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New method for early detection of relapse in the blood cancer disease myelodysplastic syndrome

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Researchers at the Department of Medicine, Huddinge (MedH), Magnus Tobiasson and Eva Hellström-Lindberg have, together with the Nordic MDS group, developed a method that makes it possible to detect early relapse of the blood cancer myelodysplastic syndrome after stem cell transplantation. The method makes it possible to initiate early treatment and, thus, hopefully, prevent relapse. The study has been published in the Journal of Clinical Oncology.

"We used a technique called digital droplet PCR to track the mutations found in the sick cells, and we showed that this method can detect residual cells early before the patient gets a full clinical relapse," says Magnus Tobiasson, associate professor at the Department of Medicine, Huddinge at Karolinska Institutet.

"Relapse after a is common for patients with , and the prognosis after a relapse is poor. We have now developed a method to detect remaining sick cells, which makes it possible to give early treatment and hopefully prevent . "

"We included 266 patients from transplant hospitals in Sweden, Norway, Denmark, and Finland. We collected and blood regularly from these patients and performed our PCR analyses. Data from the study show that we were able to detect residual sick cells on average 71 days before the patient relapsed."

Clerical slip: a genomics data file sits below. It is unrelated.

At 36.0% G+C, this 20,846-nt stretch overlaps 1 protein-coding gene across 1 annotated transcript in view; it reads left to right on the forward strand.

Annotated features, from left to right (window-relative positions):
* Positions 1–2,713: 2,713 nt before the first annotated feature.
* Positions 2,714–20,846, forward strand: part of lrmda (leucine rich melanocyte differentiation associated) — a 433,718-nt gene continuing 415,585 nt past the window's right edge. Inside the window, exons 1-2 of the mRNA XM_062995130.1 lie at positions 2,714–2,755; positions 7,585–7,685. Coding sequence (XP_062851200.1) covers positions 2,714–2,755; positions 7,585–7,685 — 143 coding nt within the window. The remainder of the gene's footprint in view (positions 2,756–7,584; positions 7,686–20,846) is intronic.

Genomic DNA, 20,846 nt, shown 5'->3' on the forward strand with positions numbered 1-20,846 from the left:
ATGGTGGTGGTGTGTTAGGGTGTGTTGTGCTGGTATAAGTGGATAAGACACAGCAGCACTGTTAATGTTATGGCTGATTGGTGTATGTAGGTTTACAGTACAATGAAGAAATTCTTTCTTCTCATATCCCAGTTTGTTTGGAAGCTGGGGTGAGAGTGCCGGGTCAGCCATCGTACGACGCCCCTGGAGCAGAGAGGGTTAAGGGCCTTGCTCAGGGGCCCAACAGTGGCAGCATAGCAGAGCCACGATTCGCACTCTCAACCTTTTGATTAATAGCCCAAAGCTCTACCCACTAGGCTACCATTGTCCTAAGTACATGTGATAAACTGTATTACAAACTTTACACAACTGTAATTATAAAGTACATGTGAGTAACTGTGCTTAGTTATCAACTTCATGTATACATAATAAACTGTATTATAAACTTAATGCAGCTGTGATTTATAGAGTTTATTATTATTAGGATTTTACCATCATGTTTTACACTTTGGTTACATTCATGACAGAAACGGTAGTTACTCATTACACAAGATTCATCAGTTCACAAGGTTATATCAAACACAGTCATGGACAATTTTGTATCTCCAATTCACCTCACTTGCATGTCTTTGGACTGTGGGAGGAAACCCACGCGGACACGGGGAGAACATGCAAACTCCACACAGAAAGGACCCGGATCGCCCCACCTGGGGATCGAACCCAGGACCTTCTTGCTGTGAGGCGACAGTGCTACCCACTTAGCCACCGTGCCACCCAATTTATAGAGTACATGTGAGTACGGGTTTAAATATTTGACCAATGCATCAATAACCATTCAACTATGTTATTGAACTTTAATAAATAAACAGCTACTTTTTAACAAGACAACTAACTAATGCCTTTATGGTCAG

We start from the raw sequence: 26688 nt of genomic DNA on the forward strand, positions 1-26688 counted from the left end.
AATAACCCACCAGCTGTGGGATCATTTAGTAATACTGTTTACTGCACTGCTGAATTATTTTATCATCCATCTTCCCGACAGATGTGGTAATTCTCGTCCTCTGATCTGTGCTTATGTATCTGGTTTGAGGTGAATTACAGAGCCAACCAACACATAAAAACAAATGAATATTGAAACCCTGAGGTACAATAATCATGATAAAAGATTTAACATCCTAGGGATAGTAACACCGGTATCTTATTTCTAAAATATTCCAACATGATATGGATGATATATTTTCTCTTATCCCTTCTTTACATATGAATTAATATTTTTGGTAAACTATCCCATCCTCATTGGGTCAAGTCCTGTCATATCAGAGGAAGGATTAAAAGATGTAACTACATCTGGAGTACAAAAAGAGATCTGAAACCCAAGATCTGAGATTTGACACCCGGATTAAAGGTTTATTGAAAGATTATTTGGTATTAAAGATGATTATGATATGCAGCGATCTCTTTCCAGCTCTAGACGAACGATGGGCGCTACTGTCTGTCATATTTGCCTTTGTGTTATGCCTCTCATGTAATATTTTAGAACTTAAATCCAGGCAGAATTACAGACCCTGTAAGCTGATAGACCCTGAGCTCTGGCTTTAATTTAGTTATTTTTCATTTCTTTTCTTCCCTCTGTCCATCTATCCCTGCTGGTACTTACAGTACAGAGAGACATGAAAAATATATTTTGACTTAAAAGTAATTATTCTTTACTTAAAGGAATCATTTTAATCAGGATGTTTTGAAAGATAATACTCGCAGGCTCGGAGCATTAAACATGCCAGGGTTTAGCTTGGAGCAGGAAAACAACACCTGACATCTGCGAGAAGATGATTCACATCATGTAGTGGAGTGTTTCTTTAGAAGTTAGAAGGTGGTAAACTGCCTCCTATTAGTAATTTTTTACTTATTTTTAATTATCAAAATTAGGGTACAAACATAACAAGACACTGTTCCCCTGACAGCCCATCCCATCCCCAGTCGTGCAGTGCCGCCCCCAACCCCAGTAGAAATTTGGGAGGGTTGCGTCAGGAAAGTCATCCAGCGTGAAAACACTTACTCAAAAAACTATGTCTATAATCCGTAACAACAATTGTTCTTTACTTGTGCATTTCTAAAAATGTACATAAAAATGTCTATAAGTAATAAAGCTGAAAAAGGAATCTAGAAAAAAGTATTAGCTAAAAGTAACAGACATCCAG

"We have now started the next study where this method of detecting remaining sick cells is used to guide treatment after transplantation. The treating physician gets results on whether there are remaining sick cells and can adapt the treatment accordingly," Tobiasson concludes.

More information: Magnus Tobiasson et al, Patient-Specific Measurable Residual Disease Markers Predict Outcome in Patients With Myelodysplastic Syndrome and Related Diseases After Hematopoietic Stem-Cell Transplantation, Journal of Clinical Oncology (2024). DOI: 10.1200/JCO.23.01159

Citation: New method for early detection of relapse in the blood cancer disease myelodysplastic syndrome (2024, March 12) retrieved 21 June 2024 from
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